I grew up to realize what a tough life my mom had trying to make us happy in a place that never seemed to appreciate her enough. And the older I got, the more I redirected all of that bitterness toward myself.

The public education system never taught me much about my native country. Despite its influence on me and so many others I grew up with, Mexico’s story felt like a side note buried in lessons on the Texas Revolution. But after graduating high school, a fledgling career in journalism and the ability to travel farther south than the impoverished communities of northern Tamaulipas made me curious about my family’s past, and I began to discover the culture and beauty of my birthplace.

My sisters became citizens, but I put it off. Naturalization felt like a betrayal to the heritage I had once rejected, and I hated this place for stripping away so much of my identity. It was also a reminder of how ungrateful I had been to my mother.

The 2016 presidential election changed everything. Candidates were talking about kicking out immigrants, and I panicked. The U.S. may not be perfect, but it’s my home.

For the next two years, I slogged through the U.S. immigration system. I got a new job across the country, and my change in address triggered at least five delays, none of which were clearly explained by the immigration officials I hounded for months. My green card expired while I waited.

Finally, an employee took pity on me after I begged guards to let me inside an immigration office without an appointment. She updated my address in the agency’s electronic system and explained that it was a common problem.

That means that even when naturalization applicants do everything right, the computer system used by U.S. Citizenship and Immigration Services often fumbles their forms. It horrifies me to think of how many paths to citizenship have stalled or been killed by computer glitches.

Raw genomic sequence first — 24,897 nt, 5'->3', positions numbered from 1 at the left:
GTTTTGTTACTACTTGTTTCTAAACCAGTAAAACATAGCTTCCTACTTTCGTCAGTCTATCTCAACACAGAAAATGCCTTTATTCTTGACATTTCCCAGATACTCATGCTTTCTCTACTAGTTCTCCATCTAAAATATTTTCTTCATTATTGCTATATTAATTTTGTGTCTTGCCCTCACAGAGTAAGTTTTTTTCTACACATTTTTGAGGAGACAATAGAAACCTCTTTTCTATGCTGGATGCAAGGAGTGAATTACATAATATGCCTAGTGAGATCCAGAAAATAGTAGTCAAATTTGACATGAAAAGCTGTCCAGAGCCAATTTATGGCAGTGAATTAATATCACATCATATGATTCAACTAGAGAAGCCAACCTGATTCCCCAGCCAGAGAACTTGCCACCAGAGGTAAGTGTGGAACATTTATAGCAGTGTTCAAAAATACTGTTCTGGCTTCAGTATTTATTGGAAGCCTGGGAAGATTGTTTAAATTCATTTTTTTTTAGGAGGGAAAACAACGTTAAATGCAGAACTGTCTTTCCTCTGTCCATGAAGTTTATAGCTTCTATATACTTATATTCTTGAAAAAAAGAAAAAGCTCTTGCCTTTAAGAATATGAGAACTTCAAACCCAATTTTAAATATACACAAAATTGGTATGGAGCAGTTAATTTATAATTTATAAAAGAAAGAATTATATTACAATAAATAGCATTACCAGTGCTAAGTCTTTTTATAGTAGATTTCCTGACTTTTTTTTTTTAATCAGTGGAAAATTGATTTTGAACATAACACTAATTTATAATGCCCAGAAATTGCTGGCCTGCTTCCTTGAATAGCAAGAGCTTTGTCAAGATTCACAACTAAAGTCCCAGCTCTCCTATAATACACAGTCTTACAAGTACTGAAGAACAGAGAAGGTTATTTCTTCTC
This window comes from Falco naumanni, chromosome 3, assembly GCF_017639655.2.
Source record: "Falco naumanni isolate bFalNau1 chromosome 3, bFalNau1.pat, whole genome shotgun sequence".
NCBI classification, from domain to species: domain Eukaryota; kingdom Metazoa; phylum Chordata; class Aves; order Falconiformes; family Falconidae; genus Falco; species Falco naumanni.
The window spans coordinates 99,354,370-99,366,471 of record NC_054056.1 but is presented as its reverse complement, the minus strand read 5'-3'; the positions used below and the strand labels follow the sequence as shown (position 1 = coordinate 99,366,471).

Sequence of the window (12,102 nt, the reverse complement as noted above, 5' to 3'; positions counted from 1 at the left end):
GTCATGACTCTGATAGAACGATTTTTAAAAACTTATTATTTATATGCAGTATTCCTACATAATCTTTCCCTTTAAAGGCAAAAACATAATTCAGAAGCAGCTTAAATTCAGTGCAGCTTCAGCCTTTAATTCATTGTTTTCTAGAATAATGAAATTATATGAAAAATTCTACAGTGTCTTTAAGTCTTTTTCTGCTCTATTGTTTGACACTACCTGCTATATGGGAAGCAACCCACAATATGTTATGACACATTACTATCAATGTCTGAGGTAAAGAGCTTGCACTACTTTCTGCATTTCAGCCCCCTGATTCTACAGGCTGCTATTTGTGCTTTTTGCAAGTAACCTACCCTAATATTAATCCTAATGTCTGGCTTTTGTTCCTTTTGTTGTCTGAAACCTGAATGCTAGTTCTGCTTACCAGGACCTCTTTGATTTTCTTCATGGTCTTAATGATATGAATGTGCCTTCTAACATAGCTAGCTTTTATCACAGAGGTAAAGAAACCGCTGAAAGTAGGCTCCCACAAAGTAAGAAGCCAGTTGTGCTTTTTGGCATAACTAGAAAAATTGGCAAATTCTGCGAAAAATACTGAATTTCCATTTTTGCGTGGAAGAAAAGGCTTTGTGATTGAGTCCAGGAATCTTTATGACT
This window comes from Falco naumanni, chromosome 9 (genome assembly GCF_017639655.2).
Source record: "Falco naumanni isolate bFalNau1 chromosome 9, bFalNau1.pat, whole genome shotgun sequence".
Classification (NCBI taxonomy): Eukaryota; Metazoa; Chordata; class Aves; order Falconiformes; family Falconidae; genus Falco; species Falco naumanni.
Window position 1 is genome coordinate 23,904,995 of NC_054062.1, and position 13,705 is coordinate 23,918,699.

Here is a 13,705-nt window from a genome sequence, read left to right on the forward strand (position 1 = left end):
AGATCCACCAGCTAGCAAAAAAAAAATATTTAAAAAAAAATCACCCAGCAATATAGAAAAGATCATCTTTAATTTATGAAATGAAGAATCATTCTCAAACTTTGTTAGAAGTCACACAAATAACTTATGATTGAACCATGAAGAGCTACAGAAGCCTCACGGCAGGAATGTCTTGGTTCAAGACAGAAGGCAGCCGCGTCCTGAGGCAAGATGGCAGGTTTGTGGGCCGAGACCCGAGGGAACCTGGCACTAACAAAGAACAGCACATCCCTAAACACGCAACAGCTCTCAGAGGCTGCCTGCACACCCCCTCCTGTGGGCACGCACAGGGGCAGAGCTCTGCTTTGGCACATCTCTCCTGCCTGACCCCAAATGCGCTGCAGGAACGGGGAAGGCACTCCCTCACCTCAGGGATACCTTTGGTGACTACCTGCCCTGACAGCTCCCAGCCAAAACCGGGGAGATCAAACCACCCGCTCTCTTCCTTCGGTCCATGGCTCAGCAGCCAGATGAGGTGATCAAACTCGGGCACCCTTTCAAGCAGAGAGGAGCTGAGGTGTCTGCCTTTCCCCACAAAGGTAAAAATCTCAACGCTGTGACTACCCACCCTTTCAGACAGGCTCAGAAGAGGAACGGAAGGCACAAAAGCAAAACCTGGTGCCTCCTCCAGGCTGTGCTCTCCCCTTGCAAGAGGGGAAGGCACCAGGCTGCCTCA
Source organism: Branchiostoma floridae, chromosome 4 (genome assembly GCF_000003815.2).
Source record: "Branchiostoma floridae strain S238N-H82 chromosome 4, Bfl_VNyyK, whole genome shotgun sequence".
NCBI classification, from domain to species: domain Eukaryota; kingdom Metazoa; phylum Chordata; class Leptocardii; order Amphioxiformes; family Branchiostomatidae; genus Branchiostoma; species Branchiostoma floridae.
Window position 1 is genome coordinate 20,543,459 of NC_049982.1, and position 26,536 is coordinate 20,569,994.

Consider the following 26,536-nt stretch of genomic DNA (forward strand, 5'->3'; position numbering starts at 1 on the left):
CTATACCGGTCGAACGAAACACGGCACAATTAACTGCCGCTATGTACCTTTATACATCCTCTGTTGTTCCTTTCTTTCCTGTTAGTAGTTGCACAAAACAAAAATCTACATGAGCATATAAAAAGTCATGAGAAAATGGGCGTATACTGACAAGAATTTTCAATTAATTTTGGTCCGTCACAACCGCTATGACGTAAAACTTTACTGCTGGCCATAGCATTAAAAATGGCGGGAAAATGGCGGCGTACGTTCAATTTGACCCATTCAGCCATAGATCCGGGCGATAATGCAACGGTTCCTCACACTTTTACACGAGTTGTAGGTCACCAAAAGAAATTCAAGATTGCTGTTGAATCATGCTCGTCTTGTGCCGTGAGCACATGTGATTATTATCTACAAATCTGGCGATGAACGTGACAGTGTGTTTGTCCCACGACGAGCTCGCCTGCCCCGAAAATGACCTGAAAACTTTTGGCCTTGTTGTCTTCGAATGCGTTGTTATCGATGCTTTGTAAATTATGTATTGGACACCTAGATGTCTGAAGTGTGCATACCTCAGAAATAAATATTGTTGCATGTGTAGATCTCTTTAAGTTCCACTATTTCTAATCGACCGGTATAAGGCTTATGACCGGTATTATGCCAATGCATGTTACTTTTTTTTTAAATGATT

The author poses with friends and her U.S. citizenship certificate after her March 2018 ceremony.

On March 27, after exchanging nervous small talk with other applicants for about two hours, I finally took the oath of allegiance to “support and defend the Constitution and laws of the United States of America.”

My wait and its uncertainty were over.

Since the 2016 presidential election, a lot of Americans have made clear that they don’t want people like me here. It’s a hard time to be a recent addition, but the naturalization process deepened my affection for this nation and its diversity.

I was too tense to take notes the day I became a citizen, but I’ll always remember the African American judge in Norfolk, Virginia, who reminded me about the sacrifices of immigrants who came before us. Some, he said, arrived by way of Ellis Island. Others were forced here “in the belly of a slave ship.” Countless more—like my mother and the dozens of people from countries like Chile, Jamaica and the Philippines who packed his courtroom—have followed in the pursuit of a better life.

He told us not to listen to people who tell us we don’t belong. He said we make this country stronger.

I’ve grown to love this nation in all its complexity—its strengths, its flaws and its contradictions. I’ve also learned to do that with myself.

Ever since I came to America, I’ve felt lucky. It took me longer to realize that America’s pretty lucky I’m here, too.